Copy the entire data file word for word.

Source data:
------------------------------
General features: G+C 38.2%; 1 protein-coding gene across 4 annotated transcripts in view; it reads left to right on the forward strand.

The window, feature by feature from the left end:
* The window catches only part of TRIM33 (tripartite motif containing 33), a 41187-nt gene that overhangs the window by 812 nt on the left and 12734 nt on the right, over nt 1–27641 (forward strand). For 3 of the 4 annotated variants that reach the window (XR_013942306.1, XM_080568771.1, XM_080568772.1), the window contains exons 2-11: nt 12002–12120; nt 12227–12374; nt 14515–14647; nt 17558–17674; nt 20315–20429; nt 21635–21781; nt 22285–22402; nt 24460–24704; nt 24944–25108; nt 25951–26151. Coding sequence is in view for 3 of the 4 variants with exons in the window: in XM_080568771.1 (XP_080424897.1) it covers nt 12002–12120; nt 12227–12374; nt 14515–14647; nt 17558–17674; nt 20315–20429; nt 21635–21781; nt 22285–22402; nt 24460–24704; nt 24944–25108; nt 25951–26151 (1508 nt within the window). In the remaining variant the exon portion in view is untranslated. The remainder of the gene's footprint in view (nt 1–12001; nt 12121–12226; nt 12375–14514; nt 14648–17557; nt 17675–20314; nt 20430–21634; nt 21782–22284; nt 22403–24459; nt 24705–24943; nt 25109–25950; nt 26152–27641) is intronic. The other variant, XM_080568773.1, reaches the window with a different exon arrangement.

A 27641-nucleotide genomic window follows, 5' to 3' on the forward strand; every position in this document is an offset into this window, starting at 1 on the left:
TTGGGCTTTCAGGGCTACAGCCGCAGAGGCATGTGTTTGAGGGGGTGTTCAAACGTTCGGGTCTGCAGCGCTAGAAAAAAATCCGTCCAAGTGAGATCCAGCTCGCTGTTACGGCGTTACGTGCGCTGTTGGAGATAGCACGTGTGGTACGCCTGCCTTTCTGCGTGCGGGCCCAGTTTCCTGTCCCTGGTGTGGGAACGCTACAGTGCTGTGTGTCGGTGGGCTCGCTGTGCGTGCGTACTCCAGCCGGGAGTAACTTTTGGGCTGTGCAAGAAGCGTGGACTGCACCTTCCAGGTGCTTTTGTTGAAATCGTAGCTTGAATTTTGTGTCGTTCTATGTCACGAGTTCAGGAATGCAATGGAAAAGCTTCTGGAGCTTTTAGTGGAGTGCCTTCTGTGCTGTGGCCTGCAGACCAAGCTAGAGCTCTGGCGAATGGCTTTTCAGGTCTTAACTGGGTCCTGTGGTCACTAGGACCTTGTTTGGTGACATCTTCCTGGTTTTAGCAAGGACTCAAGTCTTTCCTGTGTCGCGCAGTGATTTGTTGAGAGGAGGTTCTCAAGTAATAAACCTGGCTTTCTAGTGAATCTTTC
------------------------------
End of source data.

General features: G+C 38.2%; 1 protein-coding gene across 4 annotated transcripts in view; it reads left to right on the forward strand.

The window, feature by feature from the left end:
* The window catches only part of TRIM33 (tripartite motif containing 33), a 41187-nt gene that overhangs the window by 812 nt on the left and 12734 nt on the right, over nt 1–27641 (forward strand). For 3 of the 4 annotated variants that reach the window (XR_013942306.1, XM_080568771.1, XM_080568772.1), the window contains exons 2-11: nt 12002–12120; nt 12227–12374; nt 14515–14647; nt 17558–17674; nt 20315–20429; nt 21635–21781; nt 22285–22402; nt 24460–24704; nt 24944–25108; nt 25951–26151. Coding sequence is in view for 3 of the 4 variants with exons in the window: in XM_080568771.1 (XP_080424897.1) it covers nt 12002–12120; nt 12227–12374; nt 14515–14647; nt 17558–17674; nt 20315–20429; nt 21635–21781; nt 22285–22402; nt 24460–24704; nt 24944–25108; nt 25951–26151 (1508 nt within the window). In the remaining variant the exon portion in view is untranslated. The remainder of the gene's footprint in view (nt 1–12001; nt 12121–12226; nt 12375–14514; nt 14648–17557; nt 17675–20314; nt 20430–21634; nt 21782–22284; nt 22403–24459; nt 24705–24943; nt 25109–25950; nt 26152–27641) is intronic. The other variant, XM_080568773.1, reaches the window with a different exon arrangement.

A 27641-nucleotide genomic window follows, 5' to 3' on the forward strand; every position in this document is an offset into this window, starting at 1 on the left:
TTGGGCTTTCAGGGCTACAGCCGCAGAGGCATGTGTTTGAGGGGGTGTTCAAACGTTCGGGTCTGCAGCGCTAGAAAAAAATCCGTCCAAGTGAGATCCAGCTCGCTGTTACGGCGTTACGTGCGCTGTTGGAGATAGCACGTGTGGTACGCCTGCCTTTCTGCGTGCGGGCCCAGTTTCCTGTCCCTGGTGTGGGAACGCTACAGTGCTGTGTGTCGGTGGGCTCGCTGTGCGTGCGTACTCCAGCCGGGAGTAACTTTTGGGCTGTGCAAGAAGCGTGGACTGCACCTTCCAGGTGCTTTTGTTGAAATCGTAGCTTGAATTTTGTGTCGTTCTATGTCACGAGTTCAGGAATGCAATGGAAAAGCTTCTGGAGCTTTTAGTGGAGTGCCTTCTGTGCTGTGGCCTGCAGACCAAGCTAGAGCTCTGGCGAATGGCTTTTCAGGTCTTAACTGGGTCCTGTGGTCACTAGGACCTTGTTTGGTGACATCTTCCTGGTTTTAGCAAGGACTCAAGTCTTTCCTGTGTCGCGCAGTGATTTGTTGAGAGGAGGTTCTCAAGTAATAAACCTGGCTTTCTAGTGAATCTTTC